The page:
Have you ever struggled to loosen a bolt or nut, only to realize you were turning it the wrong way? This article will teach you how to determine the correct tightening and loosening direction for threaded fasteners, and when you should reverse direction.

The easiest mnemonic is “righty tighty, lefty loosey.” Turning most standard right-handed threaded fasteners clockwise tightens them (righty tighty). Meanwhile, turning them counterclockwise loosens them (lefty loosey).

However, lug nuts and steering wheels have left-handed threads. These tighten counterclockwise yet loosen clockwise. If unexpected resistance occurs loosening a fastener, try reversing direction before forcing it. Switching directions can break even stubborn bolts free.

Tips for tightening vs. loosening direction:

  • Picture screw heads bending down as they tighten. Their movement direction is the tightening direction.
  • Imagine bolt heads bending up as they loosen.
  • Visualize pipe threads as ramps, and they’re turn the way the ramp slopes downward.
  • Don’t use excessive force to prevent damage from turning the incorrect direction.

Mastering righty-tighty and lefty-loosey helps quickly determine how to turn any common threaded fastener.

When to Switch Directions

Reasons to reverse direction include:

  • Left-handed threads tighten counterclockwise yet loosen clockwise.
  • Rust or damage causes excessive friction. Switching can jar it free.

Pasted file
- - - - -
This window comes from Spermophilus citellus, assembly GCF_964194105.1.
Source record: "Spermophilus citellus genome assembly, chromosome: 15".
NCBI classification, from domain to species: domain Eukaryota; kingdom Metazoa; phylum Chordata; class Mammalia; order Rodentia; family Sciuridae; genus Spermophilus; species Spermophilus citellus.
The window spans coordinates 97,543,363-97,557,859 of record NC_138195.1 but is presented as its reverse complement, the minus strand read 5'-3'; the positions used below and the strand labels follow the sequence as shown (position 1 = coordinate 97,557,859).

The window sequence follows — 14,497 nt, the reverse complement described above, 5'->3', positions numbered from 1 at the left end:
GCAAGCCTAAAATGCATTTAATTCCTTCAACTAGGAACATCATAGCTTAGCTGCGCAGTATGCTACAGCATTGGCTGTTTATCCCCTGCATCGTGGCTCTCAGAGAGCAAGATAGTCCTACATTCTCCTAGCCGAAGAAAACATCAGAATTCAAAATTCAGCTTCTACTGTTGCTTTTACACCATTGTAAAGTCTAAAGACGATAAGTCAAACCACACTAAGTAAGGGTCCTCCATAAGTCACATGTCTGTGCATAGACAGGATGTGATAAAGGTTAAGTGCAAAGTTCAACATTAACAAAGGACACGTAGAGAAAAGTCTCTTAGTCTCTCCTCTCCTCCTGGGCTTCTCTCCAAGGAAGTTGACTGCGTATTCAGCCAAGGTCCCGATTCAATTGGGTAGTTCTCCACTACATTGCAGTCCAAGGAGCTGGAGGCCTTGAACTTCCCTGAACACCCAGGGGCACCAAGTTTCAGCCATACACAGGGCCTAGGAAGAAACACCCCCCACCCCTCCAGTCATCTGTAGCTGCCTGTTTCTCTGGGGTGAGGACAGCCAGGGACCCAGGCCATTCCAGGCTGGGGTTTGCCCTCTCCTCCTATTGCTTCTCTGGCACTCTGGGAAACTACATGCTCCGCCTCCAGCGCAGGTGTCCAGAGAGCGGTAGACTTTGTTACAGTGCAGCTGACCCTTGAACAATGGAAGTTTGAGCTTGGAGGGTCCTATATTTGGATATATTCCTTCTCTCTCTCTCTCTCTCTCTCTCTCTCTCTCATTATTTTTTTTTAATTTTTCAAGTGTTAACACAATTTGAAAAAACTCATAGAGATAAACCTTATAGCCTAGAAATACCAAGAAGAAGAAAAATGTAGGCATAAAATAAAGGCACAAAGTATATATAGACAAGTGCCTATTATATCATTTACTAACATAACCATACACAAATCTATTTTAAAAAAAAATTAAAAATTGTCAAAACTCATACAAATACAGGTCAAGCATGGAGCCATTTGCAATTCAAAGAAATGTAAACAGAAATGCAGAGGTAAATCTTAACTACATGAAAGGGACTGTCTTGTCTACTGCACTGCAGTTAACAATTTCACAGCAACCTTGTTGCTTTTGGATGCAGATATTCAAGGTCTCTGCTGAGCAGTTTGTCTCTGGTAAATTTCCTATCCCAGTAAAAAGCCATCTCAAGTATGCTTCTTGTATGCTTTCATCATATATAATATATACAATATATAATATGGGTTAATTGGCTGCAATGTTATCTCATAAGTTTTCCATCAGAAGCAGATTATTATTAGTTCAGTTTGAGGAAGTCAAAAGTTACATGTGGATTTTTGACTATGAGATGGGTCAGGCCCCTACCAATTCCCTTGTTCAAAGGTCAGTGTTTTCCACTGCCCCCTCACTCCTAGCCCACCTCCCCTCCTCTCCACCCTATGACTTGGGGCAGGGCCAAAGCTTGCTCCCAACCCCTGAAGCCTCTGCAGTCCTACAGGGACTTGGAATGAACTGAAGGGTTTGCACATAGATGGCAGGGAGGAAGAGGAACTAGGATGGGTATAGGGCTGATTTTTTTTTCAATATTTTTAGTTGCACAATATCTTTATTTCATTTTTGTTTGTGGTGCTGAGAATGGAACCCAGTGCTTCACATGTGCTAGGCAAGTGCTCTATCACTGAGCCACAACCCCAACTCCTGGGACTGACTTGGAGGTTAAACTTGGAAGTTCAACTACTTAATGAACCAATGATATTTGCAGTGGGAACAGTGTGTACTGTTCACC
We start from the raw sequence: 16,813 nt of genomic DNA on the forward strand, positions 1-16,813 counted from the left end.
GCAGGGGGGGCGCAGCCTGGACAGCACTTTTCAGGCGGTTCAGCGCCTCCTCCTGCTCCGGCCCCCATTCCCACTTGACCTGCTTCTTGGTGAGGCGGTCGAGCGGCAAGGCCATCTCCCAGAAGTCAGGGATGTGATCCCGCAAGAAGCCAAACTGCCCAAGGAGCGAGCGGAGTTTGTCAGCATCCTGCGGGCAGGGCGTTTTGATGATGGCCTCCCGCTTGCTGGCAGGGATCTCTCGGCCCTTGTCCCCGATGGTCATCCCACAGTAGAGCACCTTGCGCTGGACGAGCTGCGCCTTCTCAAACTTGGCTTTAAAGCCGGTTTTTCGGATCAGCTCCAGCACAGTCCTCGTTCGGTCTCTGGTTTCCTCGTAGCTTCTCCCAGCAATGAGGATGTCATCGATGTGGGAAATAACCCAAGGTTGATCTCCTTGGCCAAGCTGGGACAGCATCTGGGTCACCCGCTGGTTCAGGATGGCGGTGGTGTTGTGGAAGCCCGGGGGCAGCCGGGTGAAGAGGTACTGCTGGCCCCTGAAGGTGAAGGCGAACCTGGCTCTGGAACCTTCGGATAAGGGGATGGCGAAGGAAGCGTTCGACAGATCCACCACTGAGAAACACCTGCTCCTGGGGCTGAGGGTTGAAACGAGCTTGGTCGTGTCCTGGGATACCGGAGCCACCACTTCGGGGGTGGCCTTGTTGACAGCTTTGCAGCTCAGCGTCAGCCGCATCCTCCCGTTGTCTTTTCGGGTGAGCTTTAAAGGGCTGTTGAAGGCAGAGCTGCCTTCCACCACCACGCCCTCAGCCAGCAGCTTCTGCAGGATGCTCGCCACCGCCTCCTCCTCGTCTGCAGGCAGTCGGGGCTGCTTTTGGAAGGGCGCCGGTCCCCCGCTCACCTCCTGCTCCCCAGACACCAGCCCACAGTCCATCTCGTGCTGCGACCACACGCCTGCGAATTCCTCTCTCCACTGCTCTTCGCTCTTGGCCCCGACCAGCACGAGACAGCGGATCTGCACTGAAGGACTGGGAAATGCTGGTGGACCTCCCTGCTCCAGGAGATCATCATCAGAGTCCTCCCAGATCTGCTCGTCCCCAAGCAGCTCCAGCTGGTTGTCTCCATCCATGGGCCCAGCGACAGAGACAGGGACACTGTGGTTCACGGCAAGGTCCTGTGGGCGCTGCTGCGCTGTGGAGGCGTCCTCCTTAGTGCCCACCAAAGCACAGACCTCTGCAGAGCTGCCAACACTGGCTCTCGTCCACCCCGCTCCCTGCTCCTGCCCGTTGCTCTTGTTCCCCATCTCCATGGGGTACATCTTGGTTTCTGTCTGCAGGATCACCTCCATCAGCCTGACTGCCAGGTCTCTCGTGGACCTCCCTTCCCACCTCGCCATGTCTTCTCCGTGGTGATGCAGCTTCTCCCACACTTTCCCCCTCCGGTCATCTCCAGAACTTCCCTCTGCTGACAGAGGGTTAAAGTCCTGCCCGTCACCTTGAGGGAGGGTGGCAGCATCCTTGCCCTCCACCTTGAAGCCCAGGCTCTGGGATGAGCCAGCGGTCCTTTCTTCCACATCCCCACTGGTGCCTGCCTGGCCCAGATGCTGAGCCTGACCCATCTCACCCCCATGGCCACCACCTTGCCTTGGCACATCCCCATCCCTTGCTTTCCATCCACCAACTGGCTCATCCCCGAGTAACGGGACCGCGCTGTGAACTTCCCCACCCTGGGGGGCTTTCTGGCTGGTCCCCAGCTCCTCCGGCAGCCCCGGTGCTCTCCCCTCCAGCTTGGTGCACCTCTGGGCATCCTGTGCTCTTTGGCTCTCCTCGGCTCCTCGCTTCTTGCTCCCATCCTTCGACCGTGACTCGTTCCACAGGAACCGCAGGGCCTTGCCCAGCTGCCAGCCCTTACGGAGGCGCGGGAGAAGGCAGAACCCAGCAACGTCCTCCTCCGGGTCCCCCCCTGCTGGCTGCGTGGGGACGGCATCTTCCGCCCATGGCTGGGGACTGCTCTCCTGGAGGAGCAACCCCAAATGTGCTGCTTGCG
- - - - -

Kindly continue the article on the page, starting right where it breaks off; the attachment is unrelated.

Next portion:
• Unexpected resistance signals you’re likely turning the wrong way.
  • You over-tightened and now need to loosen it.

If uncertain, try both directions before forcing it. Avoid stripping heads or shafts by pushing the incorrect way. Righty-tighty and lefty-loosey will become instinctual with regular practice.

FAQs About Tightening and Loosening

What are some examples of items with left-handed threads?

Some examples are lug nuts, steering wheel bolts, propane tanks, hoses, and some kinds of vacuum extractors.

Why do some items have left-handed threads?

They are used on parts that turn clockwise in operation, to prevent them coming loose from vibrations. The left-handed threads resist loosening from the clockwise motion.

What if I'm still not sure which way to turn?

When in doubt, try turning both directions gently before using excessive force. This can help avoid damage from turning it the wrong way.

Further Reading

Editorial Contributors
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Elisabeth Beauchamp

Senior Staff Writer

Elisabeth Beauchamp is a content producer for Today’s Homeowner’s Lawn and Windows categories. She graduated from the University of North Carolina at Chapel Hill with degrees in Journalism and Linguistics. When Elisabeth isn’t writing about flowers, foliage, and fertilizer, she’s researching landscaping trends and current events in the agricultural space. Elisabeth aims to educate and equip readers with the tools they need to create a home they love.

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Sabrina Lopez


Sabrina Lopez is a senior editor for Today’s Homeowner with over 7 years of writing and editing experience in digital media. She has reviewed content across categories that matter to homeowners, including HVAC services, home renovations, lawn and garden care, products for the home, and insurance services. When she’s not reviewing articles to make sure they are helpful, accessible, and engaging for homeowners like herself, Sabrina enjoys spending time with her family and their two parrots.

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